Typewriters understood digital education long before us

How did we manage? Power Point is actually difficult to learn. Still we ones did. We have even managed to integrate it into our working-process. Same thing with typewriters, classrooms … and next. Well, all these are a bit different. But, are they really? Here´s what we can learn by not focusing their big differences.

When the typewriter came once, some learned to write faster than others. The secretarial profession changed. Then the computer and the word processor arrived. The secretarial profession changed once again.

But when the computer arrived, and we started to write our own documents, we hardly started writing faster than the secretaries, rather slower.

A not totally unusual sight at an office around the 1930s. Fast, really fast, in typing.

Actually; why did we take on the computer and the word processor, things became, at least initially, significantly worse than how it was before?

With the index finger, it´s difficult to beat a person well-trained in typing.

Many people of today do not know fingering.

It’s fair to say that we took on the computer and word processors, and replaced the typewriter, so that we could achieve things that neither a typewriter, nor a secretary, could do.

This is a good example of productivity constraints. It’s not all about making things faster and cheaper.

Substituting the typewriter with a computer was simply neither about the speed nor cost of how a document was created.

Digital education is not a game about productivity.

The big difference when the computer and the word processor came was that people who didn’t write themselves before could start writing themselves. It changed the way they worked. They were now able to constantly amend the document, back and forth. Their thinker- and typing-process could be integrated into one and the same thing.

Old typewriters of today have high collector value. Could easily cost several hundred thousand USD.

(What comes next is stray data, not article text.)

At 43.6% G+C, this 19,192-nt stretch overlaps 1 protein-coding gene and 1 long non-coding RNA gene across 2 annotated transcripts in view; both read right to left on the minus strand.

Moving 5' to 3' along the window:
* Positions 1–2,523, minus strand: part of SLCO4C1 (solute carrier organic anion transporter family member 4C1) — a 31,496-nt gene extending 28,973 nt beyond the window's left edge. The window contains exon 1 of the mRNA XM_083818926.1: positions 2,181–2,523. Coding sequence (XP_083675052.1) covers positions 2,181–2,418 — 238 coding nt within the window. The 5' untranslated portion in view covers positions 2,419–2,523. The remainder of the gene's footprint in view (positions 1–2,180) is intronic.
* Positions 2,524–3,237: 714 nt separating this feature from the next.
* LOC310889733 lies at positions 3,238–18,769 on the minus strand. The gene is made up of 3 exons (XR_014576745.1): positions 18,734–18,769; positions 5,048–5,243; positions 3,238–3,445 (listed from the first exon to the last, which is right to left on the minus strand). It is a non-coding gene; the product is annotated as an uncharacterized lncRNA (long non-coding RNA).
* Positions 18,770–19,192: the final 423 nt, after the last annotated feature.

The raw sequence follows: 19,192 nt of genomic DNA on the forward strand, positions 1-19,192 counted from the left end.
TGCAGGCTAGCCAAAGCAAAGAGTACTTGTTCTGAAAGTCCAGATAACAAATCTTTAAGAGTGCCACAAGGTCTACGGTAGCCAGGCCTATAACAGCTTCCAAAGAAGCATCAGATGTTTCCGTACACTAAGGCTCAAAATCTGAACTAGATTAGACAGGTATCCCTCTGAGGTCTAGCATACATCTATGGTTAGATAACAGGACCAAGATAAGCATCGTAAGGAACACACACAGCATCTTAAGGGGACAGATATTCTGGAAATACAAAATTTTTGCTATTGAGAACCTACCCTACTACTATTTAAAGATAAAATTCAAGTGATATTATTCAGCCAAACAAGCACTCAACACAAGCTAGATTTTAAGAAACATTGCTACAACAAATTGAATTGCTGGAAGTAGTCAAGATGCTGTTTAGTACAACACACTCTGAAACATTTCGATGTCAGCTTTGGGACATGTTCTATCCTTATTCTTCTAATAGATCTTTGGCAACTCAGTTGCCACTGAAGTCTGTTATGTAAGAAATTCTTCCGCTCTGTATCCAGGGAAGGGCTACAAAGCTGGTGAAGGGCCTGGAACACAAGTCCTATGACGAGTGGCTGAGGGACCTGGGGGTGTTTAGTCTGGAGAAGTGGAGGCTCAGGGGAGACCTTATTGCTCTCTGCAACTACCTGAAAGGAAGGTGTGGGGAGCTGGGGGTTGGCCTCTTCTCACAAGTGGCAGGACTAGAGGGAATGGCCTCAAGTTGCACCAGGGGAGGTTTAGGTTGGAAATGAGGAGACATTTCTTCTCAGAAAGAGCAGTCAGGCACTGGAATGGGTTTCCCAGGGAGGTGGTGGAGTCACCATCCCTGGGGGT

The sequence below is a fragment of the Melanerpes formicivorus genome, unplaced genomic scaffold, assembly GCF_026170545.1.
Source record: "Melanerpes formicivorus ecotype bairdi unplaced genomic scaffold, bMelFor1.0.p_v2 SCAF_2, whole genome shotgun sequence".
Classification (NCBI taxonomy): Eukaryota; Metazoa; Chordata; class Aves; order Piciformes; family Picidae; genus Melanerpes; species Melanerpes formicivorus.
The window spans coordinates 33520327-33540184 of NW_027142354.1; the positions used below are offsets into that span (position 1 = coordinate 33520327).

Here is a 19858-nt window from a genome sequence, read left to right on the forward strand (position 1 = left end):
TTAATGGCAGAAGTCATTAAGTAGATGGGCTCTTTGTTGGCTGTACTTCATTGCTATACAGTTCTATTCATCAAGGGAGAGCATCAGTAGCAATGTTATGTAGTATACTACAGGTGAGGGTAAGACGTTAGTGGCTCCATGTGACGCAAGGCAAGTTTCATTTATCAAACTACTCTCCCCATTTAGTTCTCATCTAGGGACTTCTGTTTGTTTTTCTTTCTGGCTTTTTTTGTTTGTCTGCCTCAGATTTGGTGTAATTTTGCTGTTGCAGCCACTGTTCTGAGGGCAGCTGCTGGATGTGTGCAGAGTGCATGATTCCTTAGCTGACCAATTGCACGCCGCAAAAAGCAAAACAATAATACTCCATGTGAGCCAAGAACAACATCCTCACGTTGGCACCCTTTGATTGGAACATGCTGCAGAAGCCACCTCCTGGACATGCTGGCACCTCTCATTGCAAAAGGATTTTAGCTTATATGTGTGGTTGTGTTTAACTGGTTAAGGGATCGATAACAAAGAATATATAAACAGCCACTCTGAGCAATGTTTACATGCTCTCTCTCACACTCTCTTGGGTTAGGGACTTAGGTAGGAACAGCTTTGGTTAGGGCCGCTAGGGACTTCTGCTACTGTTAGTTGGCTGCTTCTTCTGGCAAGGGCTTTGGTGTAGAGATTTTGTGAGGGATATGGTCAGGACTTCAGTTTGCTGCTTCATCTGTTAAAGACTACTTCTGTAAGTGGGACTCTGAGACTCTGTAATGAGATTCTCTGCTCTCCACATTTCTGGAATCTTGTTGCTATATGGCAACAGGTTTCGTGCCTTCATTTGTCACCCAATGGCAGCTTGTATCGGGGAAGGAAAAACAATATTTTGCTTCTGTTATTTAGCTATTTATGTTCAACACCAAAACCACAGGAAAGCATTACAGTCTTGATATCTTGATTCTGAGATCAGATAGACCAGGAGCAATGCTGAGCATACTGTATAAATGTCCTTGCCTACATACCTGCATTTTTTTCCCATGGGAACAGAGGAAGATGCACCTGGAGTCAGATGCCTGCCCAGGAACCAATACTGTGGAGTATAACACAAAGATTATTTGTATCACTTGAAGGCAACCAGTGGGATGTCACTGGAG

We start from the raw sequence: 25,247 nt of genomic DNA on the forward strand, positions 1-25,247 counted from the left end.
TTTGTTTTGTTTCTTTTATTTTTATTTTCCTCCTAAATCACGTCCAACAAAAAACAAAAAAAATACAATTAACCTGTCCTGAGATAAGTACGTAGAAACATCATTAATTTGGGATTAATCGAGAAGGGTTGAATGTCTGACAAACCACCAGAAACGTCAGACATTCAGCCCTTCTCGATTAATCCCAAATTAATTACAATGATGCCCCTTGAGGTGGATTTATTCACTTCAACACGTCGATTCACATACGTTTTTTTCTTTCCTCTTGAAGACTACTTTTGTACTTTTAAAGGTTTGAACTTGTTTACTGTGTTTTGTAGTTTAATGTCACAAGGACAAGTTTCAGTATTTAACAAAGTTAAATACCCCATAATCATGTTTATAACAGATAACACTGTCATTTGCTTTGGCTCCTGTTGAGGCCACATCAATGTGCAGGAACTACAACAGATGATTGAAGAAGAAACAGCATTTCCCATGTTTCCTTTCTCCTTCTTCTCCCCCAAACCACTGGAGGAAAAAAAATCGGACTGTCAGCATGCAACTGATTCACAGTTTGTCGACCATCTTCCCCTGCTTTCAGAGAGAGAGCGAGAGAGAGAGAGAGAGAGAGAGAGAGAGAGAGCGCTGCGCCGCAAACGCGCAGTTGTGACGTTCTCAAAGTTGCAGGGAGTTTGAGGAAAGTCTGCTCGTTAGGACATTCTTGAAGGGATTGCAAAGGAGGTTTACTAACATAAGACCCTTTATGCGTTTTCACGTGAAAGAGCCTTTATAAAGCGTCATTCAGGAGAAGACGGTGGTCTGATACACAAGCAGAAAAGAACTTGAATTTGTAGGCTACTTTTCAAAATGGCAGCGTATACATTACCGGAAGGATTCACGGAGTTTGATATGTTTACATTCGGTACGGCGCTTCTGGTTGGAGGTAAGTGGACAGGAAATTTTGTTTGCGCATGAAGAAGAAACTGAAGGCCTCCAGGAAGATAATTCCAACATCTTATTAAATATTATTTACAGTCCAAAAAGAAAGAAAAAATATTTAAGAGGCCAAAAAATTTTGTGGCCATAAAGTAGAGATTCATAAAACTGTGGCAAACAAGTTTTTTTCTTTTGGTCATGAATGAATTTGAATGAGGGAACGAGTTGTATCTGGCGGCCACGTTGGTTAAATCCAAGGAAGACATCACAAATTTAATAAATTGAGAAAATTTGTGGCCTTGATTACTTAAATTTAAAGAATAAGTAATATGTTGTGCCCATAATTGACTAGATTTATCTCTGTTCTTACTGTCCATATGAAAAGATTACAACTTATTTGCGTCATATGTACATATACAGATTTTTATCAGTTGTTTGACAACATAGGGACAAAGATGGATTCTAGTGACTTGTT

The value of that type of change simply knocked out the value in the old view of creating documents.

We can also see it this way: that when we had typewriters, and you were to change a document, it could actually take an enormous amount of time, because more than one person would be involved. Sometimes you simply had to stand last in line and wait your turn to get help. Therefore you also skiped doing some of the possible changes. You put a cap on yourself so to speak.

We always take the working process as such into account when we work. It’s just a matter of whether we are aware of it ourselves or not.

The secretary controlled the typing-process.

Doing things all by ourself can change the way we work.

When I got my PhD in the 1990s, an older professor told me that in his day, in the early 1980s, a doctoral student had only “three attempts.” The dissertation was printed on a regular old typewriter, with the help of a secretary, and changing the text was both an expensive and slow process. Therefore, you were only allowed to ask for help writing it “finished” three times. In those days, doctoral students needed to think through much more carefully than they do today, before making a change.

Jan Guillou is one of the most successful Swedish book-authors. He is well known for still typing on an old fashioned type-writer.

In my country, there is a well-known author, pict, who still uses a physical old typewriter for this very reason. He claims it forces him to think better before writing. I’m sure he’s absolutely right about that.

What he probably hasn’t considered, however, is to start writing his books in a completely different way than before. He certainly hasn’t considered that then, perhaps, at least after some time, he might start writing even better books than he already does.

Alternatively, actually more likely; he is aware of all this but knows how difficult it can be to relearn something fundamentally, not the least if it is about ways of working that you have become accustomed to over several decades. Maybe he just doesn’t want to learn new things. And as long as he continues to be successful with his “old way” of working, it will be difficult to get him to rethink.

The teaching of the old form can of course continue to be successful in a new digital education world … as long as it is just successful.

But that does not prevent new technologies from gaining more and more ground.

The interesting thing about “digital teaching” is not that teaching is digitised and that it can now be done “faster and cheaper”. What is interesting is that we can now start doing things in an educational situation that we simply could not do before.

Who knows how far away from the old form of teaching this change can take us?

Power Point was released 1987, actually not developed by Microsoft – they bought it after just three months. Today it is claimed to be used by at least 500 million people.